It’s an age of technology and globalization these days, iPads and group projects via Skype.
I can hear it now:
“So, well, there’s this vet, see, good guy, truck got blown up by an IED in Afghanistan, lost his best friend since boot camp. He’s looking for something to do with himself, see? I mean, the kid’s only twenty-five, and he’s got three kids of his own already, and he and his wife aren’t doing that hot, worrying about money and all that, you know, but I think it might work out if we could find him some work, but, you know how it is, he drove trucks in the Army and so, well, it’s not like he learned how to run computers or anything, but he was medically discharged, and he’s wanting to find something to do, and, you know, he’s only twenty-five, so he can’t live off the government forever, you know what I mean? So, I mean I know that you’re not sure you want him for that job that takes all those hours of focus and concentration, and I understand that, and I know that you guys are doing that team-thing you’re doing and you’re a little worried that he might fly off the handle or something like that, but trust me, that won’t happen, or if it does, he’s got a counselor at the VA, and you can call her and . . .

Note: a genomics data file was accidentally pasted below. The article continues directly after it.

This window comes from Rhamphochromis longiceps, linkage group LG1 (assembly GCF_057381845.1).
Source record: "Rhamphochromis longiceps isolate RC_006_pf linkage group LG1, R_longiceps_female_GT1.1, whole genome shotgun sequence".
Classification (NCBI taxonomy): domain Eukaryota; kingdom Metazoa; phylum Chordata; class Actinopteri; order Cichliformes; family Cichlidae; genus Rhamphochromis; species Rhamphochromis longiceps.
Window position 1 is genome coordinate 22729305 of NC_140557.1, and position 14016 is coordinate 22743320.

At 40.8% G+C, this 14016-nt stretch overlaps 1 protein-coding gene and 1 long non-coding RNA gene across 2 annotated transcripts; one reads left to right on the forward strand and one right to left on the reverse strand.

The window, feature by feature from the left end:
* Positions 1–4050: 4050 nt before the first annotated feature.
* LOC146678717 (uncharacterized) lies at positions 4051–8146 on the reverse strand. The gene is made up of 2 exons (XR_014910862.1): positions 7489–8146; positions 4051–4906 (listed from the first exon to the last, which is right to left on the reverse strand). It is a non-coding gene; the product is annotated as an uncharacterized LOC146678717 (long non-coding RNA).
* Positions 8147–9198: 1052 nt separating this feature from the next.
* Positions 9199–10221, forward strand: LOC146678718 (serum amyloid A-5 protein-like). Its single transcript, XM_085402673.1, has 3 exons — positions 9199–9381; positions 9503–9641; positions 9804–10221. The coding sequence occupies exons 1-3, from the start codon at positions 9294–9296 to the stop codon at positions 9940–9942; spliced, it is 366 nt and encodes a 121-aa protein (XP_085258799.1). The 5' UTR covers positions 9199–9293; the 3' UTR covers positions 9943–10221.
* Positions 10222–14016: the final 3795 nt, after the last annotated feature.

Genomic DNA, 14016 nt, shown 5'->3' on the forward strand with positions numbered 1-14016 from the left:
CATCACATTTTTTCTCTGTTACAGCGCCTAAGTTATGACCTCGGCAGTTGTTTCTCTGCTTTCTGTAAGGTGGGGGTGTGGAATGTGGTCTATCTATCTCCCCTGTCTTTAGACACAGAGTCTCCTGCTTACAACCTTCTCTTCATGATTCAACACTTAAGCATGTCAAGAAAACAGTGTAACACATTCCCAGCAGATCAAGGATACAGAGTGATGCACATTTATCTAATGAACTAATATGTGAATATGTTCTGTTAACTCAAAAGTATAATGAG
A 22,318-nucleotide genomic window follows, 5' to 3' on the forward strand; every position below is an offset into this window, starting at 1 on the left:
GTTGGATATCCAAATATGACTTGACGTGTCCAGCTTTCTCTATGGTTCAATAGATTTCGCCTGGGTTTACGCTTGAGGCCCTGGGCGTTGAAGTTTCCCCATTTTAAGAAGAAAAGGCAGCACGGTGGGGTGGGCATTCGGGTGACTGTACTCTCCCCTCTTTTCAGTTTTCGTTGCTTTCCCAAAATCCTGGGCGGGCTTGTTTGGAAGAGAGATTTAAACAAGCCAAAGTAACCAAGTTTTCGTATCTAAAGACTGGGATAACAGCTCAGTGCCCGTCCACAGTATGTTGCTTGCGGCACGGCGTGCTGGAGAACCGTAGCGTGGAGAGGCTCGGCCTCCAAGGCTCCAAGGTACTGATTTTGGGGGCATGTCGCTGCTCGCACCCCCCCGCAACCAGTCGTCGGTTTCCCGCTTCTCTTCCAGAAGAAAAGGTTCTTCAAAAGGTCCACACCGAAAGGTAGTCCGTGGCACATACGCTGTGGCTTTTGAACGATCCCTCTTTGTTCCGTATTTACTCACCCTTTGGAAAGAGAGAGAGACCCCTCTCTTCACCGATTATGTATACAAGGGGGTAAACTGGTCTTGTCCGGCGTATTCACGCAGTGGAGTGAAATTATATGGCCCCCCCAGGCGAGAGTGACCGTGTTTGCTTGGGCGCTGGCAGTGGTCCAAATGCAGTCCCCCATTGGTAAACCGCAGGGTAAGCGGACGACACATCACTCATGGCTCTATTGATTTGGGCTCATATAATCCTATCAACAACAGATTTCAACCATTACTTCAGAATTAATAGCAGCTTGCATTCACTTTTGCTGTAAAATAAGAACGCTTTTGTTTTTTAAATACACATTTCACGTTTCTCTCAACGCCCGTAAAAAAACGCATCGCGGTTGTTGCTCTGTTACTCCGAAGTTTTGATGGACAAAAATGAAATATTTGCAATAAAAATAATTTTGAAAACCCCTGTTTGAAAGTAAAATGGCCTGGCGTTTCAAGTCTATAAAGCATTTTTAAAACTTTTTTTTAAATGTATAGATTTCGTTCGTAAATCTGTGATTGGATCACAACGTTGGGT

“He’s just a kid, you know, kind of like those kids you get right out of college, not really sure what they want to do now that they have to go out on their own, without someone telling them what to do, so maybe you could just find him something, you know, Christmas coming up and everything, sort of a patriotic duty, think of it that way. I mean, don’t go overboard or anything, I mean, he’s got his disability, so he’s not going to need that much, maybe a little something for some extras, you know.
“Yeah, I know, wouldn’t it be nice, huh, not to have to worry about a paycheck and just sit around and play video games, all day? I agree, but hey, we don’t want him getting to too used to that, you know, bad for him, so if we could just find him something, you know, anything, give him some reason to get up in the morning, you know what I mean? Maybe you got something that would keep him away from people most of the time, something simple, no real responsibility–I mean, sometimes these guys just can’t handle that. I don’t know, he was a sergeant or something in the service, so it was not like he was an officer or anything, with responsibilities, stuff like that. And it’s not like he’s wanting some kind of career now or anything like that, you know? He just needs some extra bucks at the Holidays, odds and ends, that kind of stuff.”
Yup. That’s why he volunteered to run the risk of dying in the middle of a desert, just so that he could play his video games and not have to worry about doing anything like, say, making a meaningful, purpose-filled life. I mean, he was in the military, after all.
No big deal.